The red list, which prohibits travel to 62 countries, could be halved, meaning that most destinations will be opened up for fully vaccinated travellers.

Transport secretary Grant Shapps is also expected to confirm that the traffic light system for overseas travel will be simplified by the scrapping of the amber category. All destinations will be either red or green.

Countries on the red list, which requires passengers to pay £2,285 to quarantine in a government-approved hotel for 11 nights on their return, include Argentina, Brazil, Mexico, the Maldives, South Africa, Sri Lanka and Thailand.

Although the travel red list of countries seen to pose a high risk from new Covid variants will remain in place, the number of countries is likely to be reduced by more than half, opening up the vast majority of destinations to those who are fully jabbed in time for next month’s half-term break.

Plans to scrap compulsory PCR tests for fully vaccinated people arriving in the UK from overseas are also expected to be confirmed. A cheaper and quicker lateral flow test will be required instead.

The need to take a pre-departure lateral flow test up to 72 hours before boarding UK-bound flights and ferries could also be abandoned for double-jabbed travellers, saving them about £30 each.

But people who are unvaccinated face tougher restrictions. They will have to quarantine on their return from all countries, even though on the ‘go’ list. Insiders hope the strategy will help to drive up vaccination rates, according to the Daily Mail.

Details of the long-awaited shake-up in travel rules was described in some quarters as remaining fluid with decisions still subject to meetings, although an announcement is expected later today (Friday).

Any changes would apply to England initially, as the UK’s devolved administrations are in charge of their own travel rules.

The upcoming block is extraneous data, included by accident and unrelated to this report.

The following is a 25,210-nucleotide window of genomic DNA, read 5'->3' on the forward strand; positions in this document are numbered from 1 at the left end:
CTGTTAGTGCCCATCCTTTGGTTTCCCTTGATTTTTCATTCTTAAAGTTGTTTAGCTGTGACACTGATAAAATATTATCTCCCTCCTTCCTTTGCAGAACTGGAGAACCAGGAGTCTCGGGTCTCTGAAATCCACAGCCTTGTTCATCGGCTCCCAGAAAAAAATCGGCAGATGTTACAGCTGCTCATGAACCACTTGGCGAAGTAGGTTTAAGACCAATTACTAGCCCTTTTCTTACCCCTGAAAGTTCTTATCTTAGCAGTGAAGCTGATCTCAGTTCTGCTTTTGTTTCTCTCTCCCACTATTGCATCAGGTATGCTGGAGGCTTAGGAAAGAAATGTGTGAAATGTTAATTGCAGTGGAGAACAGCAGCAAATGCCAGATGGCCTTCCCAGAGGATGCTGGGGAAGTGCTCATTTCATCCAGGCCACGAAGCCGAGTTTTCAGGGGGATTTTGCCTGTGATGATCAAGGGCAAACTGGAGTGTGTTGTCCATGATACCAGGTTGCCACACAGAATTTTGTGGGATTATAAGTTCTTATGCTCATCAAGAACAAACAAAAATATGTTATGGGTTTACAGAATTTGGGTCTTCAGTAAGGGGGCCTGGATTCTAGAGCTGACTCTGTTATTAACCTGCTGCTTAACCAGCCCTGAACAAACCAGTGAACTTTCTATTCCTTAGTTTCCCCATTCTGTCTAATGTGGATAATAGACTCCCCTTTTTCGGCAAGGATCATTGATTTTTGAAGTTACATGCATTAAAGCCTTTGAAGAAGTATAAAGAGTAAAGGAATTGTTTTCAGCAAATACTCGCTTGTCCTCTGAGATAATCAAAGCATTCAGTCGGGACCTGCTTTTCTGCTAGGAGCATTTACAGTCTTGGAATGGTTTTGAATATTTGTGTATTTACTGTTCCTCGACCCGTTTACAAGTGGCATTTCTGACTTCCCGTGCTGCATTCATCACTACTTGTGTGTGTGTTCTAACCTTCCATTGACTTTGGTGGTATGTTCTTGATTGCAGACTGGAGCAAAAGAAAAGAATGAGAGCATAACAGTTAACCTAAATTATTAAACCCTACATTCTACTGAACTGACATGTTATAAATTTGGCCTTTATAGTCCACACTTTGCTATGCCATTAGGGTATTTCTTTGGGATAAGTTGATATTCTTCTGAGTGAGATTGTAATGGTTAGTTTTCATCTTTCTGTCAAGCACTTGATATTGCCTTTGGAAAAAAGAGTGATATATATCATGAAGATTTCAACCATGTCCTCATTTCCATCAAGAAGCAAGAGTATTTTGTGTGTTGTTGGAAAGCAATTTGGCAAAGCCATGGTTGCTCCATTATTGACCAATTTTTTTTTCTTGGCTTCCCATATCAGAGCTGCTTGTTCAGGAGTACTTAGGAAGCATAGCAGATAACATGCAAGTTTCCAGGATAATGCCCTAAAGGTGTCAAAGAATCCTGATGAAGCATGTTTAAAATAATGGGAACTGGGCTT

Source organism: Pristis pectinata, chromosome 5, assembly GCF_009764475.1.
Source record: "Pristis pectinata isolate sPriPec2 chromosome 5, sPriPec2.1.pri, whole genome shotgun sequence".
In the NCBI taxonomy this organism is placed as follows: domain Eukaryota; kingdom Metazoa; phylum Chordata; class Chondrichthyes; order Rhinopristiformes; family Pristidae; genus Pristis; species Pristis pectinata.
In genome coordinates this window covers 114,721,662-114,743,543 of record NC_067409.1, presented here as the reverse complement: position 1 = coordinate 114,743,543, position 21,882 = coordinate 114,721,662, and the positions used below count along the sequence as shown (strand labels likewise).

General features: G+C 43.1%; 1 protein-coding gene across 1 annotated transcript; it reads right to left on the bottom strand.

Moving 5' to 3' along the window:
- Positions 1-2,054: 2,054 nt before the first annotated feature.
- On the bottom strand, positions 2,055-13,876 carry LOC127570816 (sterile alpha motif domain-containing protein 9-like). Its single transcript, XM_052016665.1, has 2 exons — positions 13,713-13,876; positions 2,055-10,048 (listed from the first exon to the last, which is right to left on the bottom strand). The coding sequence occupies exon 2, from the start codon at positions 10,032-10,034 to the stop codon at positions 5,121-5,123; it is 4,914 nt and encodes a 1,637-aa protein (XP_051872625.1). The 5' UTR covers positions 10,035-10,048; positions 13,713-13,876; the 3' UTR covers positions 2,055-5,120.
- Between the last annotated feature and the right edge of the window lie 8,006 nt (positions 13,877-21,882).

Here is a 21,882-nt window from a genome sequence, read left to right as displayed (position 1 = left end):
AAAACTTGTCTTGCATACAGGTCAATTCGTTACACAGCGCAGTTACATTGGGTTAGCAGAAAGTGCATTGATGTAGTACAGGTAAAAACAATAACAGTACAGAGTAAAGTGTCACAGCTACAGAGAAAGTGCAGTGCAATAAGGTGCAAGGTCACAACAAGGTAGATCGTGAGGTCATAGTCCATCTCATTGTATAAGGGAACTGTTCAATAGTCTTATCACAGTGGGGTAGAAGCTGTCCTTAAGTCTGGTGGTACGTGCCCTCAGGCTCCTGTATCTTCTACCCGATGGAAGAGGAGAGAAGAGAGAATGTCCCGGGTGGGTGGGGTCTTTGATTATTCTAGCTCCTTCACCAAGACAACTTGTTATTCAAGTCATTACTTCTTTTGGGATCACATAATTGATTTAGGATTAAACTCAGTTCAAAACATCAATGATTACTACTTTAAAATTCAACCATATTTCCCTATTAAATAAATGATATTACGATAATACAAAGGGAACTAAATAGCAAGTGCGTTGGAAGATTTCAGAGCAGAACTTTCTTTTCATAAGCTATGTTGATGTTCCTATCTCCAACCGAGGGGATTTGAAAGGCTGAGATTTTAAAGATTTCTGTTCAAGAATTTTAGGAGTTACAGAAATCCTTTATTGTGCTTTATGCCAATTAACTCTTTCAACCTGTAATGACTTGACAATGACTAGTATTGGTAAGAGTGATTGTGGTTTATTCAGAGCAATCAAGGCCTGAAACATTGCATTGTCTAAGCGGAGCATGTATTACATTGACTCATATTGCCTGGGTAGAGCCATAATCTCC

David Evans, joint chief executive of testing firm Collinson, said his test centres could easily adapt to using lateral flow tests but he said the government must put in place a system that will endure.

“We’ve seen so much yo-yoing around with travel test rules, something like 50 different changes with travel test rules since they’ve come into play, what people are looking for now is simplicity and consistency,” he told the BBC.

“If they’re putting something in place now, let’s make sure they don’t change it between now and Christmas, when people are really looking to see friends and family they haven’t been able to see for quite some time.”

The Telegraph reported a senior government source as saying: “This is about making art easier to travel abroad to see friends and family again, while maintaining protections to keep us safe.”

EasyJet holidays chief executive Garry Wilson told Travel Weekly’s Future of Travel conference on Wednesday that the UK is in “splendid isolation from the rest of Europe” in terms of reopening travel.

He said easyJet’s capacity in its European markets is “back to pre-pandemic levels” and called for the government to allow for a similar, less restrictive approach to international travel from the UK.

“The government throwing us scraps and expecting us to be grateful for that isn’t good enough,” he added. “They may continue not to listen but it shows the disconnect between the government and the industry.”

Which? Travel editor Rory Boland said: “Travellers were let down badly during the summer by a confusing traffic light system and a dysfunctional PCR testing market that left them exposed to extortionate prices and unreliable providers.

“Steps to bring down the price of testing and provide greater clarity as to the current travel system would be welcomed by anyone hoping to book a holiday or travel abroad to visit family and friends.”

He added: “Regardless of whether the rules change for double-vaccinated travellers returning to the UK, ministers must still implement the competition regulator’s recommendations about the PCR testing system to ensure affordable and reliable tests are available for those who need them.”

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